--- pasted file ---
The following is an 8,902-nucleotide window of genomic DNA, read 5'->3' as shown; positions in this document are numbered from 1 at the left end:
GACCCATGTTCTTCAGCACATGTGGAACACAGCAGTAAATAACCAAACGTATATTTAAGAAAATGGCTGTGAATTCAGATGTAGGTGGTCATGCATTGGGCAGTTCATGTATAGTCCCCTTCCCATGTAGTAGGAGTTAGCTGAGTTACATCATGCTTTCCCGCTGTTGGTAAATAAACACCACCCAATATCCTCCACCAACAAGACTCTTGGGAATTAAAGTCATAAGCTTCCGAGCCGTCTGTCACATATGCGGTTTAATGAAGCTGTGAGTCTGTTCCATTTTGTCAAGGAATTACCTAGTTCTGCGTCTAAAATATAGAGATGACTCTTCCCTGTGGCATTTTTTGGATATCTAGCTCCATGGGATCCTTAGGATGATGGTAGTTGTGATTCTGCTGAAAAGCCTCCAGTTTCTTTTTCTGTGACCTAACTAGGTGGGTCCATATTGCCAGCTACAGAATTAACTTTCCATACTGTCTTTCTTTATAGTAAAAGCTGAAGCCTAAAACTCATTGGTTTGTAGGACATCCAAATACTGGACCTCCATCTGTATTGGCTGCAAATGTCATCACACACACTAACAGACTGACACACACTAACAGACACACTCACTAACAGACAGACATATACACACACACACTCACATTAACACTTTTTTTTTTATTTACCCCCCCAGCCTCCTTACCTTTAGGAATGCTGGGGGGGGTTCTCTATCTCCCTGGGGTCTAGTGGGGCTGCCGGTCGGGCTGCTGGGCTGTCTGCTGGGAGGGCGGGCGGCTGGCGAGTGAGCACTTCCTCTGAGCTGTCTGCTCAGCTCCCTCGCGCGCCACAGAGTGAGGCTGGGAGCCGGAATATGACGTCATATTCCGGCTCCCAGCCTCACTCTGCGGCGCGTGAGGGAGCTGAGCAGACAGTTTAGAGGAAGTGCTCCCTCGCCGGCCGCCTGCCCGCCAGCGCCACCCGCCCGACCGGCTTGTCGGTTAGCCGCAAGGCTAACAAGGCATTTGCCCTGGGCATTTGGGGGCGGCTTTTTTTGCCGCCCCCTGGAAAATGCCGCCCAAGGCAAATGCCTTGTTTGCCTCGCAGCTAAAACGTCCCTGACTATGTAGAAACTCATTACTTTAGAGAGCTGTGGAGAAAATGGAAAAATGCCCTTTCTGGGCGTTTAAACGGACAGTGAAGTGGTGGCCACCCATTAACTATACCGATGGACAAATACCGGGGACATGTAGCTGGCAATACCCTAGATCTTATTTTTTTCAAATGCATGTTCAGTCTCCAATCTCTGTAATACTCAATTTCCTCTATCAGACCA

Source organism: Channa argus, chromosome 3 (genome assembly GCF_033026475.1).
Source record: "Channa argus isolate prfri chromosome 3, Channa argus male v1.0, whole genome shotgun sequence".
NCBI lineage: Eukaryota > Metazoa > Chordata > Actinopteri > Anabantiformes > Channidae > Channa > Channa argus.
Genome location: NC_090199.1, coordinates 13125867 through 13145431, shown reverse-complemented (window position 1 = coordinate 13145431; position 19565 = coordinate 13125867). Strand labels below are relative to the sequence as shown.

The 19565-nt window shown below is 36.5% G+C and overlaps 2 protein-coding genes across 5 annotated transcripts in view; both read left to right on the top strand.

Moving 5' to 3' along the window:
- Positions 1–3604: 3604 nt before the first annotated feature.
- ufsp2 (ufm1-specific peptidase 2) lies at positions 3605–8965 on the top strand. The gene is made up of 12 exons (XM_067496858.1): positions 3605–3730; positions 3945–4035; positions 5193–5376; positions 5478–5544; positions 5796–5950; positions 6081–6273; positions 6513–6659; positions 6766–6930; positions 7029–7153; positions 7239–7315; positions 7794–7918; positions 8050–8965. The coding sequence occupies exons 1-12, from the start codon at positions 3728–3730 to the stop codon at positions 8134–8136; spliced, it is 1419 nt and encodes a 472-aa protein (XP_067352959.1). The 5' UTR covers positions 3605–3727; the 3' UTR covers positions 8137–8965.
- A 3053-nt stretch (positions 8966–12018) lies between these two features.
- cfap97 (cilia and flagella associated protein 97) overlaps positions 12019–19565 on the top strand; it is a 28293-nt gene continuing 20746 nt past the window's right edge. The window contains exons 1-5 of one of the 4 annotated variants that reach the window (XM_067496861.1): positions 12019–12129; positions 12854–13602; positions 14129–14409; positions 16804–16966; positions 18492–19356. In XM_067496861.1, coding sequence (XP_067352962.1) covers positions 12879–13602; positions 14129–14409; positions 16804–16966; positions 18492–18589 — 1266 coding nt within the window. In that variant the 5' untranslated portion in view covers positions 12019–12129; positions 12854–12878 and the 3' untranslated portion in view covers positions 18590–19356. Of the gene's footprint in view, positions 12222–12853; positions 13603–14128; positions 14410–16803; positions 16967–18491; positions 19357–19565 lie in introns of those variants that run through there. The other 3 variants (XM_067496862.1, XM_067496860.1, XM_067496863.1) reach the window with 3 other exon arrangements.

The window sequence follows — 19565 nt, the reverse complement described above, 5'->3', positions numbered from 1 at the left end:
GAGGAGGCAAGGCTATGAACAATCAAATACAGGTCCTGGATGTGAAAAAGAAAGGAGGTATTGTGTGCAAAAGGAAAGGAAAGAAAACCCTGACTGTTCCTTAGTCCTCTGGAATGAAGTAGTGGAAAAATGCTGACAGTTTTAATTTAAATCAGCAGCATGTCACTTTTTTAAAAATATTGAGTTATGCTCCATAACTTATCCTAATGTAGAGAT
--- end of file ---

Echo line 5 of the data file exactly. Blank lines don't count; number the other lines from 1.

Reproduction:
NCBI lineage: Eukaryota > Metazoa > Chordata > Actinopteri > Anabantiformes > Channidae > Channa > Channa argus.